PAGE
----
World Tuberculosis Day was observed last week. The disease accounts for nearly 1.5 million deaths worldwide every year, most of them in developing countries, including India. According to the Global Tuberculosis Report published by the World Health Organisation, India topped the list of seven countries that accounted for 64% of the 10.4 million new tuberculosis (TB) cases worldwide in 2016. On March 13, Prime Minister Narendra Modi launched the ‘TB-free India’ campaign to eradicate the disease from the country by 2025.
Tuberculosis is not a new disease. Nor is it untreatable. In fact, there are several drugs that cure people suffering from it. Vaccines too, are available to prevent the occurrence of tuberculosis. In spite of all these, the disease continues to claim millions of lives across the world. One of the reasons is the regular emergence of newer strains of Mycobacterium tuberculosis, the bacterium responsible for the disease, that are resistant to some of the most commonly used existing first-line drugs. At the same time, newer drugs and novel therapeutic approaches have also been discovered over the last few years to fight TB.
The latest success in this effort has been reported by scientists of the Molecular Biophysics Unit at the Indian Institute of Science, Bangalore. This group, led by Prof Avadhesha Surolia and Dr Archita Mishra, has discovered a new drug that has shown substantially improved results in preventing the growth of Mycobacterium tuberculosis (MTB) in the human body compared to existing drugs. To be sure, the drug identified by the group, Pranlukast, is new only so far as it is being used against TB. Pranlukast is an existing FDA-approved molecule used extensively as an anti-asthmatic drug. Surolia’s group has found that this molecule is not only effective in preventing the growth of MTB, but also blocks the process through which the bacterium makes its stay possible inside the human body.
Surolia points out that one of the difficulties in treating TB is the ability of the MTB bacterium to manipulate the human body’s defence mechanism in its favour.
MTB has thick cell walls, which is impermeable to a large number of drugs. But what makes it so potent is its ability to deceive the immune system. Unlike most other foreign microorganisms that enter the human body, the macrophages, a type of white blood cells that act as the first line of immunity, is unable to kill MTB. Instead, the bacterium is able to manipulate them in such a way that they actually become conducive for its existence and growth.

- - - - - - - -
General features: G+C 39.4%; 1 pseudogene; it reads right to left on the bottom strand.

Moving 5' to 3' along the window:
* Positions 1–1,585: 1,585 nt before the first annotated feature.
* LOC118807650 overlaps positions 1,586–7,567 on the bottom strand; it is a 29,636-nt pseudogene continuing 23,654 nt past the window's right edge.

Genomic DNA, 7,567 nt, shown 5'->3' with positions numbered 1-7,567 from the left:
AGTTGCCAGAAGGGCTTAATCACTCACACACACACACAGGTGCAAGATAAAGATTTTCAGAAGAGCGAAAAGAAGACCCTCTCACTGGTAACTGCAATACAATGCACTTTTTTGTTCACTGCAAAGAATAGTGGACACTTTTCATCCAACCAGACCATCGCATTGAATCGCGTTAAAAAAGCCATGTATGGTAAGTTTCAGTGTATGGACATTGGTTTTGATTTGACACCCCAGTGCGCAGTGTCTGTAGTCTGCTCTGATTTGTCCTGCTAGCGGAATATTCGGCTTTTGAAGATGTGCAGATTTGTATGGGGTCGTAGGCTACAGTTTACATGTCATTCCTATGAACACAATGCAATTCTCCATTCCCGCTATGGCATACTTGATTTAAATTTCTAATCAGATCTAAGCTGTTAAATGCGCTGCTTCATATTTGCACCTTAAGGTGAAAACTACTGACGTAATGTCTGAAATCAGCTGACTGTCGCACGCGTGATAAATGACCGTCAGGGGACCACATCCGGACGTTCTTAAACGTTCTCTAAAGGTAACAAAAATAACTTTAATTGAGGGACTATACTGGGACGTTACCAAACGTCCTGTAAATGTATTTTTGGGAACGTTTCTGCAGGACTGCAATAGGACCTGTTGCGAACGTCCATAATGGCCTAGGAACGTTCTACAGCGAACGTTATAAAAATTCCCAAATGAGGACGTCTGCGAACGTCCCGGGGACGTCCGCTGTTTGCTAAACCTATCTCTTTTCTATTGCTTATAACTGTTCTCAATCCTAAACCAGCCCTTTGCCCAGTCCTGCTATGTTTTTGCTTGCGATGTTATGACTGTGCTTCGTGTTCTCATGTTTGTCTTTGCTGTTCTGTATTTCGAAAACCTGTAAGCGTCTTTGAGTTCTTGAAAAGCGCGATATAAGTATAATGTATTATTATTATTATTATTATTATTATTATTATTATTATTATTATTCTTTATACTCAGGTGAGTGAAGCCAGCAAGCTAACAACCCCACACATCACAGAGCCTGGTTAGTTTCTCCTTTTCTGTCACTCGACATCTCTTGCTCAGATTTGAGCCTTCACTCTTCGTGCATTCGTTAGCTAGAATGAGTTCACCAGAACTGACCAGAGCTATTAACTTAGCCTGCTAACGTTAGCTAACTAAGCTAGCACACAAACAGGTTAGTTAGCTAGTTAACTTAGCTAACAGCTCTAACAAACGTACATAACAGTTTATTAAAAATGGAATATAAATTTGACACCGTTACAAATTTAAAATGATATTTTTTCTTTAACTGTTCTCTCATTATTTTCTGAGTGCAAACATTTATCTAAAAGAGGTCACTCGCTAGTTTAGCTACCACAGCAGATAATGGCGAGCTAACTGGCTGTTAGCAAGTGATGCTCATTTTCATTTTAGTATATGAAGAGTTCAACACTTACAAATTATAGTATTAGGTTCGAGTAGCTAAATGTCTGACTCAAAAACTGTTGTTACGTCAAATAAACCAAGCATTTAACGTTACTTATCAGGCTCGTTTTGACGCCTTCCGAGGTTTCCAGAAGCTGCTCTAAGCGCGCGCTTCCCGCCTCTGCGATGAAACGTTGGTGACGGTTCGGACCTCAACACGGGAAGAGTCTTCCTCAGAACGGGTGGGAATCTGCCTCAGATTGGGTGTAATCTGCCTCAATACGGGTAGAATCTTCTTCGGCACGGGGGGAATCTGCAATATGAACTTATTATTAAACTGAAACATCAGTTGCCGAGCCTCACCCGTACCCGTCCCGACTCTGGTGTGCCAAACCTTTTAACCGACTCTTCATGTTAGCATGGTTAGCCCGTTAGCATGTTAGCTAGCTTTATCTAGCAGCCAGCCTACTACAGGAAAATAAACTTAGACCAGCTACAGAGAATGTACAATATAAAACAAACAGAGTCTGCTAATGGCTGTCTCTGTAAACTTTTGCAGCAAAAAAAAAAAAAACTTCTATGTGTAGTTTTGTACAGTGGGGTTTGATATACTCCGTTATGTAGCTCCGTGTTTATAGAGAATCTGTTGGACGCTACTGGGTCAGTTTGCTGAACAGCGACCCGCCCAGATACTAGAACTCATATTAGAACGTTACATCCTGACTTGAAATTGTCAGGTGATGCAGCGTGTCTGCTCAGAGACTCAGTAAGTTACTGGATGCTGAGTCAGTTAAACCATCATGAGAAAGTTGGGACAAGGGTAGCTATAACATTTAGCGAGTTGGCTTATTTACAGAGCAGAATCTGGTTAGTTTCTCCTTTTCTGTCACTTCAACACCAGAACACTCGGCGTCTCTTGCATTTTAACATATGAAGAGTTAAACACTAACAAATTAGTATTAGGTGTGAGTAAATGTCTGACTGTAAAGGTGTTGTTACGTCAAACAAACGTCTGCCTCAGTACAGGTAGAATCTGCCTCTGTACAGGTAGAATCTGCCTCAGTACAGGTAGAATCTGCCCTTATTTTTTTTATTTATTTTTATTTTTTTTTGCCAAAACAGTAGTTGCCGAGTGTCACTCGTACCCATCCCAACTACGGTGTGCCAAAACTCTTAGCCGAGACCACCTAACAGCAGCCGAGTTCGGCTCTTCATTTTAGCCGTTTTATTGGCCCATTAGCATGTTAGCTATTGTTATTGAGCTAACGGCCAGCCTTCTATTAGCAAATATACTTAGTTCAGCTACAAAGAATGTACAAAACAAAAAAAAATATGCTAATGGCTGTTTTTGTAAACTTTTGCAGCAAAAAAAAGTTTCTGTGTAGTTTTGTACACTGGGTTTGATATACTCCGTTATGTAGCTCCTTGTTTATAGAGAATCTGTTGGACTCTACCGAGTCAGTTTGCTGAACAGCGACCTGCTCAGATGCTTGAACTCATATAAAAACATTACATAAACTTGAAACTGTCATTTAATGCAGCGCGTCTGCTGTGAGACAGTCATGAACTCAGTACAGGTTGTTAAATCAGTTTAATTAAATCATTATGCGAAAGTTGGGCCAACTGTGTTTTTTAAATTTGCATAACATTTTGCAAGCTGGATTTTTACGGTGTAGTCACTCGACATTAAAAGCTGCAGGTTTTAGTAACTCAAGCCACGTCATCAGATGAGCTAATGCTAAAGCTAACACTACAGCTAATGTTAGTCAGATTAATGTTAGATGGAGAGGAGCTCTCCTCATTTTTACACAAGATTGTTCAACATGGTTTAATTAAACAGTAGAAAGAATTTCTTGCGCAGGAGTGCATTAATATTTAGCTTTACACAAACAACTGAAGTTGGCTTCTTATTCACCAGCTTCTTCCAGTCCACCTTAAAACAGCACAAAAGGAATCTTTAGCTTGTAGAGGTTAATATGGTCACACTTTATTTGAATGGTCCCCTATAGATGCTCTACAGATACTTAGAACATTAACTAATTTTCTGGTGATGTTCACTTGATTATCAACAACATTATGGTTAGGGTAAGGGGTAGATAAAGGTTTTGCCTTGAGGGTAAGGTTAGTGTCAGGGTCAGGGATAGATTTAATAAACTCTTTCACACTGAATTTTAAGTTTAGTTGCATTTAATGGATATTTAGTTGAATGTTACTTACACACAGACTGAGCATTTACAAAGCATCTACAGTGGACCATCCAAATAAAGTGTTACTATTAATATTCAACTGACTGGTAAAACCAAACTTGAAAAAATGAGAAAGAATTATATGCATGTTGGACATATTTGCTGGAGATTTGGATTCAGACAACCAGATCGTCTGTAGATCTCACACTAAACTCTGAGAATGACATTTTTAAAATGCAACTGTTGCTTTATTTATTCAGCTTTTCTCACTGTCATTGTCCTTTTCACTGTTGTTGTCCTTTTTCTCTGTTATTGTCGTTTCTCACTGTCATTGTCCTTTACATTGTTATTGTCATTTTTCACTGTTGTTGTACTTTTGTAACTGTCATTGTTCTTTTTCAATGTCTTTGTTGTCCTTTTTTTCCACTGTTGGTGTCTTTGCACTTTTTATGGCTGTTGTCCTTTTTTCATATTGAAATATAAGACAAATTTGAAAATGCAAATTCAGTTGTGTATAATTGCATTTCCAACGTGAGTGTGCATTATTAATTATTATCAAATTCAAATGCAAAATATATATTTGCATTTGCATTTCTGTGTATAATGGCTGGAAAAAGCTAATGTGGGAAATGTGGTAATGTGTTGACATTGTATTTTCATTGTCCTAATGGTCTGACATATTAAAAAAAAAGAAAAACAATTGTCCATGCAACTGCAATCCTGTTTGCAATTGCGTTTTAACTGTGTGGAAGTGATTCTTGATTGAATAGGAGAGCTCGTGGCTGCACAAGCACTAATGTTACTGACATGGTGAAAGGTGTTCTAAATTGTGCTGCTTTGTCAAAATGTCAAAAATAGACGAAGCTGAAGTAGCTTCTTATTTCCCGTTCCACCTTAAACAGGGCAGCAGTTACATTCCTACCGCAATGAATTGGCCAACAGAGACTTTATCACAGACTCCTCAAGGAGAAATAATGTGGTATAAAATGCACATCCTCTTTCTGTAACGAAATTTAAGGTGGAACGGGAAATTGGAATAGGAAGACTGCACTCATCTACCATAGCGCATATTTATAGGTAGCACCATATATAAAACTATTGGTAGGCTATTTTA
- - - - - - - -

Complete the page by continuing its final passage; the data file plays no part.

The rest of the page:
The key to sustenance and pathogenesis of MTB inside the human body is an amino acid called arginine. Inhibiting the production of arginine is one certain way of preventing the growth of MTB. Instead of exploring the development of new compounds, Surolia’s group looked at existing molecules that could inhibit the production of arginine. It also identified the most effective area on the enzyme for this molecule to bind.
The group started hunting the FDA-approved drug library for a suitable molecule. They screened as many as 1,400 existing drugs of which 34 with desired properties were isolated. Of these, only two were found to be effective in inhibiting the production of the enzyme as well as binding at the right place. Pranlukast happened to be one of them.
Pranlukast showed remarkable effectiveness in stopping the growth of MTB bacteria in macrophage culture and also in the mouse model of TB. For treating the disease, doctors usually use a combination of three drugs. The scientists at IISc replaced one of the drugs, Ethambutol, in one such combination, with Pranlukast, while retaining the other two commonly used drugs, Rifampicin and Isoniazid. The result obtained, in terms of the ability to prevent the growth of MTB, was “much better” than the original combination. The scientists have reported their findings in the EMBO Molecular Medicine, an open-source peer-reviewed journal.
Since the Pranlukast molecule already has an FDA approval, it would not require the Stage I toxicology tests to be done all over again, and can be fast-tracked to the market.
The research: Finding a drug molecule that inhibits the growth of TB-causing bacterium
Researchers: Archita Mishra, Avadhesha Surolia and team Indian Institute of Science, Bangalore